Bolivia expelled the U.S. Agency for International Development last week because the agency doesn’t just offer paternalistic aid to the poor, it also advances democracy by promoting their empowerment.
“It was a familiar charge for the State Department’s principal foreign aid agency. In the last two years, it has been booted out of Russia, snubbed in Egypt and declared unwelcome by a bloc of left-leaning Latin American countries” Paul Richter writes for the Los Angeles Times:
USAID doesn’t just try to boost economies, healthcare and education in poor countries. It also spends about $2.8 billion a year teaching campaign skills to political groups, encouraging independent media, organizing fair elections and funding other grass-roots activities intended to promote democracy and human rights.
“A lot of governments are nervous about this growth in civic participation they’re seeing,” said Thomas Carothers, vice president at the nonpartisan Carnegie Endowment for International Peace. “When it’s connected to foreign governments, it’s even more unsettling — maybe subversive.”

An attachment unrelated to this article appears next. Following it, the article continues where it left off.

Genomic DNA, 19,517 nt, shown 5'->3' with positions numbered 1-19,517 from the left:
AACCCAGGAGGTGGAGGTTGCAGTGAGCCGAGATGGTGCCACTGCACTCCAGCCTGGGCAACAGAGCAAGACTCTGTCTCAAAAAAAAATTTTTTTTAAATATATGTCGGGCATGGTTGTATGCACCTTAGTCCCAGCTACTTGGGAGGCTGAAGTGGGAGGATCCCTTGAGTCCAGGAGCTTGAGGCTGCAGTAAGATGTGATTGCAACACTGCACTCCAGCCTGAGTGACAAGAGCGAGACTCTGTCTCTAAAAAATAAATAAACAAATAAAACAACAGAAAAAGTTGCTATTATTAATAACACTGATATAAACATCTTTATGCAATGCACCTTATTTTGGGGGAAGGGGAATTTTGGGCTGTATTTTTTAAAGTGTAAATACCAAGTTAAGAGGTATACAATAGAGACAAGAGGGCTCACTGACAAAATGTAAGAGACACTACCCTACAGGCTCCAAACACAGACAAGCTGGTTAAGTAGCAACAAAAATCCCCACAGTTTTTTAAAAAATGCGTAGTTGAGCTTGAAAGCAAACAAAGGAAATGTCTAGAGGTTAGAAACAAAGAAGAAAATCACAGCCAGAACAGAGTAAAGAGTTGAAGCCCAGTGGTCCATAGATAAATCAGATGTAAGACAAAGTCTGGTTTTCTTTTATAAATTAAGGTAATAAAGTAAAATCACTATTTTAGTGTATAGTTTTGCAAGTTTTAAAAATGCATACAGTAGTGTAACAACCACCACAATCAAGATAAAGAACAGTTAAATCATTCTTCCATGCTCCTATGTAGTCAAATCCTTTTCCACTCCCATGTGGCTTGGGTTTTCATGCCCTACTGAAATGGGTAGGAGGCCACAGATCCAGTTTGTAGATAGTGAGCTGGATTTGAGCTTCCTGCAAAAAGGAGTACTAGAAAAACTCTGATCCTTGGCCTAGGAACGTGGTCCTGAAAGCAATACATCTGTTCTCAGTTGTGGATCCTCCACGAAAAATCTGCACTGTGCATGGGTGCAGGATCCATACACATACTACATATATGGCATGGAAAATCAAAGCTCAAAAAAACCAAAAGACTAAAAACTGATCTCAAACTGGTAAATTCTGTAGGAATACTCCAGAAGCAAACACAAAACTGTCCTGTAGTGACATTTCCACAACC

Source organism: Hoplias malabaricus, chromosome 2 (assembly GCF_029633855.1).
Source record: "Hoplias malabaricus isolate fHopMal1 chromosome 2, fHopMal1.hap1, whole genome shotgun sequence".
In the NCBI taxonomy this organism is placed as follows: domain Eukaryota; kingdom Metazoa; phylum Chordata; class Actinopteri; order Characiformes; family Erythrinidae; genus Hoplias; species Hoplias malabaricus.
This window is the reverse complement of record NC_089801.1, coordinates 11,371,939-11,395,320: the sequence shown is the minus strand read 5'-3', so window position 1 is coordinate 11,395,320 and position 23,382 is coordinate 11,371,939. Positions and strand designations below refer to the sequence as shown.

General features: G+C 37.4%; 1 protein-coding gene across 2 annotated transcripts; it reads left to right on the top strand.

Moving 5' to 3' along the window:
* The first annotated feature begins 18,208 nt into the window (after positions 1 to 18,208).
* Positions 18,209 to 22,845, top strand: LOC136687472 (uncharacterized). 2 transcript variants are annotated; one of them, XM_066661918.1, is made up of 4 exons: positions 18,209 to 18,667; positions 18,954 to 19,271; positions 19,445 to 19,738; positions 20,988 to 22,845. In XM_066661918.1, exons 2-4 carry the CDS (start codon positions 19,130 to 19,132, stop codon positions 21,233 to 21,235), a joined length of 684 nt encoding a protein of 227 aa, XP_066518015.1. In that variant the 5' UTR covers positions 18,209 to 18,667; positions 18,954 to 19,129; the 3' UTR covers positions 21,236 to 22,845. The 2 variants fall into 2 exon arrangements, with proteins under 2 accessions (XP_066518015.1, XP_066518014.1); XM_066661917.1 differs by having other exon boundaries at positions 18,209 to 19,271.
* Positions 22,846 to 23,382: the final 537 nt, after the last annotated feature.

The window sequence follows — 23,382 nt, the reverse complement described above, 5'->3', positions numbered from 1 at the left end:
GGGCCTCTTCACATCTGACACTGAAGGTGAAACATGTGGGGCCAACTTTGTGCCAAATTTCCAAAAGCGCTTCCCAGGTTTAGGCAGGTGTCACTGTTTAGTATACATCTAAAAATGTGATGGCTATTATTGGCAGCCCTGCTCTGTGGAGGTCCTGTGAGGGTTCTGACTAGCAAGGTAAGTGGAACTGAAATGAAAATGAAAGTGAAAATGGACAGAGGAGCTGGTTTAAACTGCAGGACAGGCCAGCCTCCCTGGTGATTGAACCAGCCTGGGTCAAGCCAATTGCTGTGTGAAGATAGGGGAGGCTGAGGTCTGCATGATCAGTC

The backlash has been dramatic. About 50 countries have adopted laws to limit foreign funding of civic groups or more strictly control their activities. About 30 other countries are considering restrictions, according to the International Center for Not-for-Profit Law.
“This is the empire striking back,” said a senior Obama administration official, who insisted that USAID does not try to undermine governments.
Analysts say it’s easy to understand why many governments, and their citizens, are suspicious of the pro-democracy programs, Richter writes, not least in Egypt, where the ruling Muslim Brotherhood endorsed a crackdown on civil society groups.
“If this were flipped — if Egypt were funding groups in the United States — it would hit a real wrong chord,” said Ted Piccone, deputy director of foreign policy at the Brookings Institution. “As evenhanded as we try to be, this is the most sensitive kind of assistance out there. We are intervening directly in their political affairs.”
But other observers suggest that autocratic regimes are less concerned about the principle of sovereignty – after all, Egypt accepts largely covert assistance from Gulf-based Islamist charities and Russia employs its own political technologists in its near abroad – than their fear of independent voices expressing political dissent.